“I took more than 10 years of my youth to study complications of the kidney, because I did not want to see patients in anguish,”

Dr Bag has worked in various hospitals in India, before moving to Mediheal Hospital in Eldoret.

The ages of patients he has operated on range from four to 74 years, with the youngest, in Kenya, being eight years.

Among successful cases is that of a fourteen-year-old who had scars in the abdomen after at least 18 surgeries..

He was presented to Dr Bag, after having visited several hospitals in Kenya and India.

“The most challenging surgery was of this child who was bleeding uncontrollably because his nerves were affected and had urinary infection. I smile whenever I see him during review,” he recalls.

Dr Bag is motivated by success.

“Imagine one person who is in Eastern, Garissa, Mandera or Mombasa, areas that are very hot, and they are very thirsty, because of weather, but they cannot take water, because the kidneys are not producing urine.

If they take water, the lungs will get affected, body will be swollen, and the heart will be affected, they will develop breathing problems, ending up seeking admission in ICU.

Globally, at least 10 to 14 per cent of the population are at the risk of developing kidney failure, and chronic kidney disease due to increasing hypertension, and uncontrolled diabetes.

Whereas health experts advise on transplant, Bag observes that in Africa, there are high risks of organ rejection, due to failure to adhere to or default on immunosuppressants.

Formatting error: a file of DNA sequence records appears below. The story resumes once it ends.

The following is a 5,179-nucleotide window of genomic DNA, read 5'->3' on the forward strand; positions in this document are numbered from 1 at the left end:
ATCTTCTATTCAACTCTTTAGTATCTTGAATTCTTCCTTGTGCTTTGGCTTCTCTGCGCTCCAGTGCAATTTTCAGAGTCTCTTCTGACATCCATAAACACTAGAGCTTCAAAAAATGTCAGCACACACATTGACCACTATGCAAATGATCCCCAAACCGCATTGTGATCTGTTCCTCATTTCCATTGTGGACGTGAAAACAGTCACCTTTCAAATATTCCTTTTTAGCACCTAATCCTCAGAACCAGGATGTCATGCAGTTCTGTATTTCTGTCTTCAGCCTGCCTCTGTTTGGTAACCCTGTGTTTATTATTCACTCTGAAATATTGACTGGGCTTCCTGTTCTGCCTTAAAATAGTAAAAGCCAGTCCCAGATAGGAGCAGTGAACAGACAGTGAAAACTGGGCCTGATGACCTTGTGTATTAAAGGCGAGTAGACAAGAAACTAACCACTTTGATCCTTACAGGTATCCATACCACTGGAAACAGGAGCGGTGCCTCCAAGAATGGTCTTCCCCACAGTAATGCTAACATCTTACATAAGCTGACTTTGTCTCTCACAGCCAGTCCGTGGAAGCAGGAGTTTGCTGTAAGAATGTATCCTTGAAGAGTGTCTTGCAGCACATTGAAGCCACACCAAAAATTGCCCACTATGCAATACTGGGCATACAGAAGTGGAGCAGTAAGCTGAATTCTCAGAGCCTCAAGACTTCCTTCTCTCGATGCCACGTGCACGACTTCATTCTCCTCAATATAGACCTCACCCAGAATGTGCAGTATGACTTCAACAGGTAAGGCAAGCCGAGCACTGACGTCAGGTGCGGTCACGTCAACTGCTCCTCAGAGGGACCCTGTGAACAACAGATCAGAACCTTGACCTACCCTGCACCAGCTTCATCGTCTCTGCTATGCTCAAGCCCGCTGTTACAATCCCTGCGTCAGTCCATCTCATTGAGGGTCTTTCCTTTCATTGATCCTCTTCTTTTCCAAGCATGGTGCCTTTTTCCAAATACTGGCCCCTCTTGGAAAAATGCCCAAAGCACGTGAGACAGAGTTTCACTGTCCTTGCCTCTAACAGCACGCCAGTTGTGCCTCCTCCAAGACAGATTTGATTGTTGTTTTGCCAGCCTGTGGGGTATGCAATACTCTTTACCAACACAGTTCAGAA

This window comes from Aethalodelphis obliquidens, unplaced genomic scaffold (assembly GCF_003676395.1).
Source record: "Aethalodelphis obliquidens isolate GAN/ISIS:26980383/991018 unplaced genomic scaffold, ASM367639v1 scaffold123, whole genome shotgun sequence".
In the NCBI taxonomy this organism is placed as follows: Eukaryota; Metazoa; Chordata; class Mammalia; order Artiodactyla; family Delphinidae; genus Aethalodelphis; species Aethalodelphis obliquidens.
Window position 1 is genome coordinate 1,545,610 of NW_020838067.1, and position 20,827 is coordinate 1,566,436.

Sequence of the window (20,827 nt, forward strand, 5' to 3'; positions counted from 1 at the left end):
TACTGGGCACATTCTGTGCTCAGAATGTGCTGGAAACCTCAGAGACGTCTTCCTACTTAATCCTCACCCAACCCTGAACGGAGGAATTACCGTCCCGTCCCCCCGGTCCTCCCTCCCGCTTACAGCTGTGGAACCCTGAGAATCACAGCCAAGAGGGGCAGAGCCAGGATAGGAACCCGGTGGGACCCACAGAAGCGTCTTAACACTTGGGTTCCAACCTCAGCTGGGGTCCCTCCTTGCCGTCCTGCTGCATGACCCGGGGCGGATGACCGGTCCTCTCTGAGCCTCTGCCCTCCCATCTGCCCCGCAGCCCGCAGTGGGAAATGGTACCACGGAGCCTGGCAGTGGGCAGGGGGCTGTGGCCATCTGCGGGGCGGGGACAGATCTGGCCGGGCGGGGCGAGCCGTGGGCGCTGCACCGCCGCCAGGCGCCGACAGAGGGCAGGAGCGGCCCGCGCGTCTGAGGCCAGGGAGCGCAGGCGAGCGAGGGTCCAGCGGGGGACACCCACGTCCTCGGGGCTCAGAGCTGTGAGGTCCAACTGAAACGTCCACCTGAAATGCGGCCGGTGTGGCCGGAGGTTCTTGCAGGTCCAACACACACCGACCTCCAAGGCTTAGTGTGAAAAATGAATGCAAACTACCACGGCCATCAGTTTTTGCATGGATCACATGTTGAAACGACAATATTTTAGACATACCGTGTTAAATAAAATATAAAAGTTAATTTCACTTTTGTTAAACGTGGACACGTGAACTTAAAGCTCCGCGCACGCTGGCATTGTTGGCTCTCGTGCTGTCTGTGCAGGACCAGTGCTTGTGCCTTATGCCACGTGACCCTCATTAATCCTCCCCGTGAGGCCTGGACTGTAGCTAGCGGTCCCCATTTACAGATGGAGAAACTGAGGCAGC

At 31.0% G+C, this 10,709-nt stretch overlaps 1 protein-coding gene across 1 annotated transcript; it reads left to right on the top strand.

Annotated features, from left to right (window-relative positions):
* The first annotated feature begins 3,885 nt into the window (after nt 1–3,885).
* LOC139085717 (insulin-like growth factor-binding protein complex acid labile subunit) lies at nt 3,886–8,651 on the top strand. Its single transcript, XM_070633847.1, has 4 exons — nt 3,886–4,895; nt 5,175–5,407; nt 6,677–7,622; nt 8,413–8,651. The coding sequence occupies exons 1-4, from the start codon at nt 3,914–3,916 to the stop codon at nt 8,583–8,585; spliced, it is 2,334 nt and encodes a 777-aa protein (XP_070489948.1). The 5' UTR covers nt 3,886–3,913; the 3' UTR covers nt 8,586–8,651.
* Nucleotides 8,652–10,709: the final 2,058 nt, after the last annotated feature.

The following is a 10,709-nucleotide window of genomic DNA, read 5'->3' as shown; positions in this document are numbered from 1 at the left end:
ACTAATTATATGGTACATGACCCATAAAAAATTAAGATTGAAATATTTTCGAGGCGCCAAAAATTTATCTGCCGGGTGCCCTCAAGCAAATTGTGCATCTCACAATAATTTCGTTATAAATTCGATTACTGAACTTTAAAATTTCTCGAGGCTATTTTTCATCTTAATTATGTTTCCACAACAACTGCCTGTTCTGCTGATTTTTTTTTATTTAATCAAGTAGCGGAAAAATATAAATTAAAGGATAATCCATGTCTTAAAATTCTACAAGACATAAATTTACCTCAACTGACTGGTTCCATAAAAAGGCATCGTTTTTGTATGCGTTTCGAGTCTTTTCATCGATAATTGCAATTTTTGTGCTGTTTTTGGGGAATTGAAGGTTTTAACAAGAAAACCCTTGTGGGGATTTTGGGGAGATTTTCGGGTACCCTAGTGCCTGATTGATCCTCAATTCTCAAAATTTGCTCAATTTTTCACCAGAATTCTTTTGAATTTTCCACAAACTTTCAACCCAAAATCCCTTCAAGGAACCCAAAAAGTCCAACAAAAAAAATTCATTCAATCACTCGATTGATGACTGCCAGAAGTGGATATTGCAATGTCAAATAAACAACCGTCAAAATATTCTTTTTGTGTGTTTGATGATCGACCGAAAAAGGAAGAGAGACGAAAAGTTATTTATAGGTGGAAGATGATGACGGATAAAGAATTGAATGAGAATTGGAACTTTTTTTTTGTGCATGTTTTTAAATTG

According to him, at least 30 to 40 per cent of kidney patients are at high risk because they do not do have adequate dialysis.

Despite his work in medical spaces speaking big, Dr Bag has no ambitions of joining a leading medical institution- his interest is to treat the sick.

“I do not have ambitions, but if God gives us responsibility, we shall pick and serve,”

He reiterates, “Whatever comes our way, we do it, and I do not think any work is smaller or bigger. Whatever duty comes to us, if we do with our heart and brains, we try to give 100 per cent, God will reward us”

“I just wanted to be a good doctor and a good human being. I am happy with whom I have become”

Majority of patients he observes would travel to India, meeting high cost of treatment and travel expenses, with majority dying before receiving care.

For successful operations, he has trained a team of 20 people at the facility, whom he works closely with.

However, he pleads with the government to subsidise charges for kidney transplant to be accessible to more Kenyans.

Though he has a tight schedule of restoring lives, Dr Bag listens to music during his free time and sips a cup of coffee with friends.

Dr Srinivasa Murthy, a senior nephrologist, testifies that Dr Bag’s experience is among key reasons to their successful kidney transplant.

“I am so confident with Dr Bag, it is like child’s play to him. It has become a routine procedure,” says Murthy who has worked with Bag, for more than a decade.